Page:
Halvorsen started by giving a few treats to children watching the planes from outside the Tempelhof base. Wanting to give more, he promised to drop more candy from his plane the next day. Because the planes would arrive nearly every three minutes, the children naturally couldn’t distinguish his aircraft from the others. However, Halvorsen promised to wiggle the wings to identify himself, which led to his nickname “Onkel Wackelflügel” (“Uncle Wiggle Wings”). The other American candy bombers became known as the Rosinenbomber (Raisin Bombers). 

The operation was soon noticed by the press and gained widespread attention. A wave of public support led to donations which enabled Halvorsen and his crew to drop 850 pounds of candy. By the end of the airlift, around 25 plane crews had dropped 23 tons of chocolate, chewing gum, and other candies over various places in Berlin. 

Halvorsen’s actions as the original candy bomber had a substantial impact on the postwar perception of Americans in Germany and are still pointed to as a symbol of German-American relations.

Ich bin ein Berliner

Muse A and Muse B are a couple living in Berlin, Germany in 1961. They were very young when World War II ended in 1945, but they’ve been caught in The Cold War for most of their lives. While there were no battles, there continues to be extreme tension between the the Allies and the Soviets.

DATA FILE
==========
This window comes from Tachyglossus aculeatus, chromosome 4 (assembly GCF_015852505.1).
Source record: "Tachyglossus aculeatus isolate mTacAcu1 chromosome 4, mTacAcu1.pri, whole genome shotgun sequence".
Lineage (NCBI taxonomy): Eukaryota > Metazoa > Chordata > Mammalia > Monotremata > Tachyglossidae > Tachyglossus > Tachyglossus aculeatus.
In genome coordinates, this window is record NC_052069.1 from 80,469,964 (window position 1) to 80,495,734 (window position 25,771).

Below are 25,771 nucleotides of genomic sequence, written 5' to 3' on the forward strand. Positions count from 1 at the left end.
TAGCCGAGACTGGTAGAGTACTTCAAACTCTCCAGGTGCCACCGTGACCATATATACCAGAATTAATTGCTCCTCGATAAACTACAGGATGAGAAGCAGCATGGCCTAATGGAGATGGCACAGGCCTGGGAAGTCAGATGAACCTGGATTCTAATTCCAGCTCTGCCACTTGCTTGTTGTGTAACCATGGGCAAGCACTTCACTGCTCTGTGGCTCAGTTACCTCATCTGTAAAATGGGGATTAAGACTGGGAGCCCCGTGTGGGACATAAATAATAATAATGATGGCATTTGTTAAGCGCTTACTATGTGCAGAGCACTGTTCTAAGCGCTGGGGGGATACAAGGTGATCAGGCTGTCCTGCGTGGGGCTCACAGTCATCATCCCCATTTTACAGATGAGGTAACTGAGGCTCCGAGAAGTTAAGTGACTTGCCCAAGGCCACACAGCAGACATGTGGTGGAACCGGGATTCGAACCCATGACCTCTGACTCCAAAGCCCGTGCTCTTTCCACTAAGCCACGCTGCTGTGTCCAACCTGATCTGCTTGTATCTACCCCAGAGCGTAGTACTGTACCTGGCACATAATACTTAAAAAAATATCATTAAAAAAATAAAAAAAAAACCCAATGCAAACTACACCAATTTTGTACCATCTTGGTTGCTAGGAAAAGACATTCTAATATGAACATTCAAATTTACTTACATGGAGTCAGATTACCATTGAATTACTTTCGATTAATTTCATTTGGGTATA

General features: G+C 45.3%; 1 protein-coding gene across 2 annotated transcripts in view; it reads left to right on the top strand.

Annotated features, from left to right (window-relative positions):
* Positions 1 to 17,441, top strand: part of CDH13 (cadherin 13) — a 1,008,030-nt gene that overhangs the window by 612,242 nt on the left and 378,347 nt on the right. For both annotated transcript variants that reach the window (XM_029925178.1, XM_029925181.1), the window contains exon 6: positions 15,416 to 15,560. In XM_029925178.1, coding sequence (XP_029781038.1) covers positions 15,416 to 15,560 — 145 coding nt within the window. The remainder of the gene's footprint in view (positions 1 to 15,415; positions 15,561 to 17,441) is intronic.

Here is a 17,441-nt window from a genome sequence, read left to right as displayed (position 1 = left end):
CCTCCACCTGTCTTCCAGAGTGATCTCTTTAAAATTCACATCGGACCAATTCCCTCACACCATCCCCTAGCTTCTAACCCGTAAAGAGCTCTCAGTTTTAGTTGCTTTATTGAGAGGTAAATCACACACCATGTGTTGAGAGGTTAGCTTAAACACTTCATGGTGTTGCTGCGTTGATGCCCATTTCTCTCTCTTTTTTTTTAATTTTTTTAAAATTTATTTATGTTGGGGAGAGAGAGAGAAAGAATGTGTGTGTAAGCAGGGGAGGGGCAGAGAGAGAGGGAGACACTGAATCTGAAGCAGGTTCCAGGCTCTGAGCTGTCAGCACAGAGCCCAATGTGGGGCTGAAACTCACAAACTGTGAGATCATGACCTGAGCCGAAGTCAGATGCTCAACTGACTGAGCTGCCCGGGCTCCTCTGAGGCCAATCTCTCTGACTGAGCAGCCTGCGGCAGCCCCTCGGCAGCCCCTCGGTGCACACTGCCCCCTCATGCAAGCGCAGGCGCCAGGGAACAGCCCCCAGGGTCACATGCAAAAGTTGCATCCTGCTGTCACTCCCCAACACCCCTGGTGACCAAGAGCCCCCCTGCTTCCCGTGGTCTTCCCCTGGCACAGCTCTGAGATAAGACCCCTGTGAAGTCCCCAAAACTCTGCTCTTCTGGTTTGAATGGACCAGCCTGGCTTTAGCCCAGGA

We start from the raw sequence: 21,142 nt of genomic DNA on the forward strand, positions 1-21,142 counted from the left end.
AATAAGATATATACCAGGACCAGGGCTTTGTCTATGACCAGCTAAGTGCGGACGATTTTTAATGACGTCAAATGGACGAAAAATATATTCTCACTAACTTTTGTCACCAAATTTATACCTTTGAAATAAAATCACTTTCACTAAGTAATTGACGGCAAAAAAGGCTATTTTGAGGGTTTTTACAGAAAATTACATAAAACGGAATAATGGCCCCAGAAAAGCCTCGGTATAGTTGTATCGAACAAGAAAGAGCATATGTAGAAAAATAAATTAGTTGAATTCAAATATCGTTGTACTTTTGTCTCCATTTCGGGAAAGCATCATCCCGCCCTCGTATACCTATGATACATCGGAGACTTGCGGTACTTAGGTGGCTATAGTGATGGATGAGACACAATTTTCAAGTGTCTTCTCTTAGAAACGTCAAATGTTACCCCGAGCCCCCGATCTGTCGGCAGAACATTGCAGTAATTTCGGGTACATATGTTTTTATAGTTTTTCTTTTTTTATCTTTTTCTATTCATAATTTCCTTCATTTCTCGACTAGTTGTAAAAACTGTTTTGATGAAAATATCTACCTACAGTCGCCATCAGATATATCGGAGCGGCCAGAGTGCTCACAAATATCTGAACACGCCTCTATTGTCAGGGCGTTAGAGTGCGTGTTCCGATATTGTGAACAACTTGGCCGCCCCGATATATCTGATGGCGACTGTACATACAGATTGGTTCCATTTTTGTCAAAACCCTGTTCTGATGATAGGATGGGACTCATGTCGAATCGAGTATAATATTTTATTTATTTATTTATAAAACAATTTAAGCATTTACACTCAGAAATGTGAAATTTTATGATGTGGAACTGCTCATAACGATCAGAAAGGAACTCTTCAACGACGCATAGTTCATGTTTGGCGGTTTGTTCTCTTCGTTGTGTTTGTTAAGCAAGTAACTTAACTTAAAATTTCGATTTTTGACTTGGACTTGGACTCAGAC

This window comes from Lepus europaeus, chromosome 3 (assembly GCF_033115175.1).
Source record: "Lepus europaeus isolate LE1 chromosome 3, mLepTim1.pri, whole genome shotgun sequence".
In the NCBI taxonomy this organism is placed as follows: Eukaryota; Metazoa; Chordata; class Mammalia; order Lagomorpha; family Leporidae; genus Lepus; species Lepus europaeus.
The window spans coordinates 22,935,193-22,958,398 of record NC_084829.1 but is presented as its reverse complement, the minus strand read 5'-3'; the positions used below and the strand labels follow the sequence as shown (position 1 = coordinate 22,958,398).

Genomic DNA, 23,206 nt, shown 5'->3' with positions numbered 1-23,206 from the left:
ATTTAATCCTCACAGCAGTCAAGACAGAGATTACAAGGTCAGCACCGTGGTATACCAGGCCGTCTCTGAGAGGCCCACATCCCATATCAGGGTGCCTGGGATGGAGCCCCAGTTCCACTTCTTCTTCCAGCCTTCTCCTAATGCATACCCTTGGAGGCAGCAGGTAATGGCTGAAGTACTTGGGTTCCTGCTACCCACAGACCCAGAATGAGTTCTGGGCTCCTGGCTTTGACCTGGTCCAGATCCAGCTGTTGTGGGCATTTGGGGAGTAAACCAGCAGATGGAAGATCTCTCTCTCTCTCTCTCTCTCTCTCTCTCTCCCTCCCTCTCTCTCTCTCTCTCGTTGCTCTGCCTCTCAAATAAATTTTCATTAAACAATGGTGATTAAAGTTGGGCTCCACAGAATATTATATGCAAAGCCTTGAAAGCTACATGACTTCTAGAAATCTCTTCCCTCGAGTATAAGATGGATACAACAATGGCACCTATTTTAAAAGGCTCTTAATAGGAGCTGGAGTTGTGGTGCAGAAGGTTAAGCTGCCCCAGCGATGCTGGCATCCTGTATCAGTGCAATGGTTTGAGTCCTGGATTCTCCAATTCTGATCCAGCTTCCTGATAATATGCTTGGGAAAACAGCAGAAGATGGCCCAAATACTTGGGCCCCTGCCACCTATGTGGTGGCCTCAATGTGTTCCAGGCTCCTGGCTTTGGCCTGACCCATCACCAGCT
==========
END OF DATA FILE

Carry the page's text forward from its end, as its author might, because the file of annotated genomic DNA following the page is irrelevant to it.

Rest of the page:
Muse A lives in the American Sector, and Muse B the Soviet sector. It’s a strange life, to simply walk across town into an area dominated by a different country, but they hardly know any different. Life goes on, people adapt, and the young couple tries to ignore the fear and hate they feel in the air.

One August day, Muse A takes a walk to Muse B’s house, but finds barbed wire dividing the two sectors and a Soviet soldier telling them they cannot cross to the Soviet sector. They are upset, but decide it’s only a temporary issue and goes home. 

In the following weeks, Soviet guards, destroyed roads, obstacles, and landmines prevented interference in the building of two large walls, one on either sector, with a deadly No Man’s Land between them. Muse A and Muse B are separated by concrete and machine guns.

Option A: Muse A must think of a creative way to escape over the wall without being shot down by Soviet Guards to reunite with Muse B.

Option B: With limited visitation and letters, Muse A and Muse B’s relationship dwindles to memory. Twenty eight years later, the wall is opened and East and West Berliners can travel freely. Germans from both sides leap up onto the wall and greet each other in celebration. What happens when Muse A and Muse B accidentally reunite at the top of the wall? Will they even recognize each other? How will their lives have changed?

Arrow Fic: Loving Your Work 1/7 (Olicity Man from UNCLE AU)

Loving Your Work 1/7
Author: dettiot
Rating: T
Summary: The war between America and Russia is very cold, yet when an organization of former Nazis obtains the method and means to make an atomic bomb, the two nations are forced to work together to prevent the end of the world, by sending their best agents.  

Tommy Merlyn of the CIA and Oliver Queen of the KGB don’t like each other, but they both want to win.  Which means keeping Felicity Smoak safe, finding Dr. Noah Teller (her father and the scientist building the bomb) and preventing the bomb from being delivered to the Nazis.  Oh, and acquiring Dr. Teller’s research without the other one getting access to it.